A House subcommittee today took its first, small step toward opening the legal can of worms that comprise the nation’s communications laws, holding a hearing on a 25-year law that governs which broadcast stations satellite TV companies can distribute.
Called the Satellite Television Extension and Localism Act, the law allows satellite TV companies like Dish and DirecTV to retransmit to local market subscribers a network TV signal from outside the subscribers' market.
Over the years, the need for the law has changed and so has its impact. Dish now carries local stations for all 210 Nielsen markets. DirecTV carries local stations in about 196 markets. In total, only an estimated 1 million to 1.5 million homes with satellite TV receive distant signals.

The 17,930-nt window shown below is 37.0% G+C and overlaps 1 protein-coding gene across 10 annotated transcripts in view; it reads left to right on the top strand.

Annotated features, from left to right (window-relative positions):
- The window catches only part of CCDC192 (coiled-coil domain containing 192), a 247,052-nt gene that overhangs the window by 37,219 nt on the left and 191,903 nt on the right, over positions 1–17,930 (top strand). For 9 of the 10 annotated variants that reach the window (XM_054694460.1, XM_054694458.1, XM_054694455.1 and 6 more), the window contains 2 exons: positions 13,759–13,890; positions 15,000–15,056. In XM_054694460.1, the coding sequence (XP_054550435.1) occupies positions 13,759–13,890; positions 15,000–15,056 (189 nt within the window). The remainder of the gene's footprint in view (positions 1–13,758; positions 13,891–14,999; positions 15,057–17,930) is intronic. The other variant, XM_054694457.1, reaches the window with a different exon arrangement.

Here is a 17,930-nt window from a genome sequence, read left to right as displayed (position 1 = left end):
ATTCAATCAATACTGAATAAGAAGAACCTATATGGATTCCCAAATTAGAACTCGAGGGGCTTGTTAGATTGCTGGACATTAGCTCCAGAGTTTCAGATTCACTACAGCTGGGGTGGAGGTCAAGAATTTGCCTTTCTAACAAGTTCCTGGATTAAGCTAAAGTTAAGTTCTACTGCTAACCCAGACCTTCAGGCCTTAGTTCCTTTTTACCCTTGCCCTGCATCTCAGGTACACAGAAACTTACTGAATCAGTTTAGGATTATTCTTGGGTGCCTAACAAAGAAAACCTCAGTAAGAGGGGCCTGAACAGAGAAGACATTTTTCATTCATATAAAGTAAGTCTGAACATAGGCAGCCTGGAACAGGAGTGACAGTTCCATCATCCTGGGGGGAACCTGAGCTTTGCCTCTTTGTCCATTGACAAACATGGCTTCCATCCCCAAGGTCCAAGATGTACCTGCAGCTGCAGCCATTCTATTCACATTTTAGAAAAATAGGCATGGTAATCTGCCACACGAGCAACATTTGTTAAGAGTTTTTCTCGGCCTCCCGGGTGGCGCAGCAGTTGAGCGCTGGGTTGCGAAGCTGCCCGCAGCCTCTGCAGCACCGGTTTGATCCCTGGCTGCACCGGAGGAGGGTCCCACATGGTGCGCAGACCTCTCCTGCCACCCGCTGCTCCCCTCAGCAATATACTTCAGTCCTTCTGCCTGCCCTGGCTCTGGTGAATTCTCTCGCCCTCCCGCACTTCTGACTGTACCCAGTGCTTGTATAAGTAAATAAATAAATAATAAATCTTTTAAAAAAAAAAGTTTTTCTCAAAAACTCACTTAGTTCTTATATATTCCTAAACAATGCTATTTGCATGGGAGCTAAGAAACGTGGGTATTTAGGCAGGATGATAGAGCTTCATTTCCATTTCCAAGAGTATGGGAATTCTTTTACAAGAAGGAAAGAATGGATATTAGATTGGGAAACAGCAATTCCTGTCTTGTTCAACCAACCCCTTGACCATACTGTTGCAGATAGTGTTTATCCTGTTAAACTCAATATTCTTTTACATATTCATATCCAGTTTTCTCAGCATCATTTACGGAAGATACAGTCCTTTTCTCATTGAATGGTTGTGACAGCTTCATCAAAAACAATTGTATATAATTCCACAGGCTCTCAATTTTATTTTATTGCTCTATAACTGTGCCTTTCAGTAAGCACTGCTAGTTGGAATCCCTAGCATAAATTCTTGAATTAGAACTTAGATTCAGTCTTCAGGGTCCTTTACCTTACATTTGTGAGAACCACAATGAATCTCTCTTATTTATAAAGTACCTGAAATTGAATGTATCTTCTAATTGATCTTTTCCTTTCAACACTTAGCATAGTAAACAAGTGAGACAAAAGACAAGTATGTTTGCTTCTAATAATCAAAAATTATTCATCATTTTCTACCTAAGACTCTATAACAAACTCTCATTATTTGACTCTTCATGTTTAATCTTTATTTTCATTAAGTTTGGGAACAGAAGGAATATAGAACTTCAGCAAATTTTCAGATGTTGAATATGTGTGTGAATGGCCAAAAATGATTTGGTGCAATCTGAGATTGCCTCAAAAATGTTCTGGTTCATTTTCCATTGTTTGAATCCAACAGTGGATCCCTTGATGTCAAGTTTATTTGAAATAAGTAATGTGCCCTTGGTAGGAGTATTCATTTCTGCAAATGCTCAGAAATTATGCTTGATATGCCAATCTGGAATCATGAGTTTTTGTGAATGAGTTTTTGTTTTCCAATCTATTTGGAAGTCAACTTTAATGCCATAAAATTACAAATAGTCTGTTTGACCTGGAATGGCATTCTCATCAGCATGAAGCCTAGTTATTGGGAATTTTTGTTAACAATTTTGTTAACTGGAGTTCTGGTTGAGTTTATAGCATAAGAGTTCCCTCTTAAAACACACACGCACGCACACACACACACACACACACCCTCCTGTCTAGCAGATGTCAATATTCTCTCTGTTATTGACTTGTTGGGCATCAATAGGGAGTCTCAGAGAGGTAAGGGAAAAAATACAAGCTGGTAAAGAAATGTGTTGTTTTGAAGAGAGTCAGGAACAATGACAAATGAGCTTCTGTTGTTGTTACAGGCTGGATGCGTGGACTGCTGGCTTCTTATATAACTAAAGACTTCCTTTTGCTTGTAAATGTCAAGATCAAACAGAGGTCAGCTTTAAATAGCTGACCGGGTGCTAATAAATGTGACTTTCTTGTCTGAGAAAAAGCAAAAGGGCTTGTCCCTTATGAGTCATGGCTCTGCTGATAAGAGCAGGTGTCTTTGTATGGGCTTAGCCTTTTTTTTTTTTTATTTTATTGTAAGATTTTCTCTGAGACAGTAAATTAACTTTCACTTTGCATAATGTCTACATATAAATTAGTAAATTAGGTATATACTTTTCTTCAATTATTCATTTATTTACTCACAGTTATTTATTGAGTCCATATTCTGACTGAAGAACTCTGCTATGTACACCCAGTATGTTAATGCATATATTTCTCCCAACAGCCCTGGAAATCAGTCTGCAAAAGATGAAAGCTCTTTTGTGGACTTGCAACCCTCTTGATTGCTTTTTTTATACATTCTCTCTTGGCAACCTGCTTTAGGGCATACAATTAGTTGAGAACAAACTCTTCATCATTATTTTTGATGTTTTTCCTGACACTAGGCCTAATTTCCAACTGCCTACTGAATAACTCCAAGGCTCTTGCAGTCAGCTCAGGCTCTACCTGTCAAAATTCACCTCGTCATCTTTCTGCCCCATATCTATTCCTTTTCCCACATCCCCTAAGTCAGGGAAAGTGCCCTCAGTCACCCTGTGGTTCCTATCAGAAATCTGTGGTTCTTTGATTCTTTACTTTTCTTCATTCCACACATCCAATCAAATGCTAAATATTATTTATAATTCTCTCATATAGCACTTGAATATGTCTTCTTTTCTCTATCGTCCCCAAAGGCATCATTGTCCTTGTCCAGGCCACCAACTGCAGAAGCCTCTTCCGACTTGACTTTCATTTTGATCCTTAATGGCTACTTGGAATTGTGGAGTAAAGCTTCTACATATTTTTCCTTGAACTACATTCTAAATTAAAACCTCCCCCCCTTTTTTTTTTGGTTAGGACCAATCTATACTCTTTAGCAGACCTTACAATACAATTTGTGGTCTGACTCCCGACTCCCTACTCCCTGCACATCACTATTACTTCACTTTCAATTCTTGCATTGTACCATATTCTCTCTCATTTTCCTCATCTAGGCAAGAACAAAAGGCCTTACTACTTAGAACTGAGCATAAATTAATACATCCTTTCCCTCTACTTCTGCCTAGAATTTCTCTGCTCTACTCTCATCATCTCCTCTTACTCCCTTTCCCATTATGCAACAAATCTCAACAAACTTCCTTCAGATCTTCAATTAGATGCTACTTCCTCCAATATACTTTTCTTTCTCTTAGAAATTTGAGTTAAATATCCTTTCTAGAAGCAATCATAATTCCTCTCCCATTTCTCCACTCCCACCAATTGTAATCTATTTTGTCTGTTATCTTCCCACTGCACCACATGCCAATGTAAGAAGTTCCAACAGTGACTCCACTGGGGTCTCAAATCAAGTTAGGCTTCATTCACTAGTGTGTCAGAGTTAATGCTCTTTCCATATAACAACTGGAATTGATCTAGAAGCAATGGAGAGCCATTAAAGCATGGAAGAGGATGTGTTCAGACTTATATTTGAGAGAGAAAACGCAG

Whether Congress should reauthorize STELA, which expires at the end of 2014, was the thrust of Wednesday’s hearing before the subcommittee on communications and technology. That said, committee chairman Greg Walden (R-Ore.) also left the door open to revising STELA to address other video distribution issues.
“We’re just starting this process. We recognize the market evolves and the market in video keeps changing. We want to make sure policy keeps pace with those changes,” Walden said after the hearing.
During a session that mostly focused on history, neither lawmakers nor representatives from broadcast and satellite TV companies seemed opposed to passing a clean reauthorization of STELA, despite the recognition that the law was getting moldy.
“It may be a clean reauthorization, it may be no reauthorization, it may be expanded,” Walden said simply.
One thing is sure: it’s going to be a long 22 months.